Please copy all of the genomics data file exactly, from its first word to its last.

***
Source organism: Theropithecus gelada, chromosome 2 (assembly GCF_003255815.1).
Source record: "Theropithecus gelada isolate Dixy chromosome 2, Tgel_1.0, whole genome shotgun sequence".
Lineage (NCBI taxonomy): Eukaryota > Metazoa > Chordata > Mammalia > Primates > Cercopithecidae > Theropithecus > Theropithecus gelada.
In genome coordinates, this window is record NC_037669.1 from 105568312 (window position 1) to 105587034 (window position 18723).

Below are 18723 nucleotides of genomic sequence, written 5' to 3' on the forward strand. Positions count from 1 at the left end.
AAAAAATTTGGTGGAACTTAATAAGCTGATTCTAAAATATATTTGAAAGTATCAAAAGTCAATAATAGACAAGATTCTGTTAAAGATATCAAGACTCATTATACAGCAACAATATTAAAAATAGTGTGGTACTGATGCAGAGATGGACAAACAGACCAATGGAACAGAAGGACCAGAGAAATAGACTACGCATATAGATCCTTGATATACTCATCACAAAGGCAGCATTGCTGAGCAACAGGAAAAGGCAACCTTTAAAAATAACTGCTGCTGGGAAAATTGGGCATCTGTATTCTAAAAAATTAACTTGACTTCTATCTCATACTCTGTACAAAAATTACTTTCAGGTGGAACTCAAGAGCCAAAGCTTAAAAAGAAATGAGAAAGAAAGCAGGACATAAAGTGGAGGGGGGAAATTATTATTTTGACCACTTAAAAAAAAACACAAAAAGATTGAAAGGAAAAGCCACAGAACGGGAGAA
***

Source organism: Theropithecus gelada, chromosome 2 (assembly GCF_003255815.1).
Source record: "Theropithecus gelada isolate Dixy chromosome 2, Tgel_1.0, whole genome shotgun sequence".
Lineage (NCBI taxonomy): Eukaryota > Metazoa > Chordata > Mammalia > Primates > Cercopithecidae > Theropithecus > Theropithecus gelada.
In genome coordinates, this window is record NC_037669.1 from 105568312 (window position 1) to 105587034 (window position 18723).

Below are 18723 nucleotides of genomic sequence, written 5' to 3' on the forward strand. Positions count from 1 at the left end.
AAAAAATTTGGTGGAACTTAATAAGCTGATTCTAAAATATATTTGAAAGTATCAAAAGTCAATAATAGACAAGATTCTGTTAAAGATATCAAGACTCATTATACAGCAACAATATTAAAAATAGTGTGGTACTGATGCAGAGATGGACAAACAGACCAATGGAACAGAAGGACCAGAGAAATAGACTACGCATATAGATCCTTGATATACTCATCACAAAGGCAGCATTGCTGAGCAACAGGAAAAGGCAACCTTTAAAAATAACTGCTGCTGGGAAAATTGGGCATCTGTATTCTAAAAAATTAACTTGACTTCTATCTCATACTCTGTACAAAAATTACTTTCAGGTGGAACTCAAGAGCCAAAGCTTAAAAAGAAATGAGAAAGAAAGCAGGACATAAAGTGGAGGGGGGAAATTATTATTTTGACCACTTAAAAAAAAACACAAAAAGATTGAAAGGAAAAGCCACAGAACGGGAGAA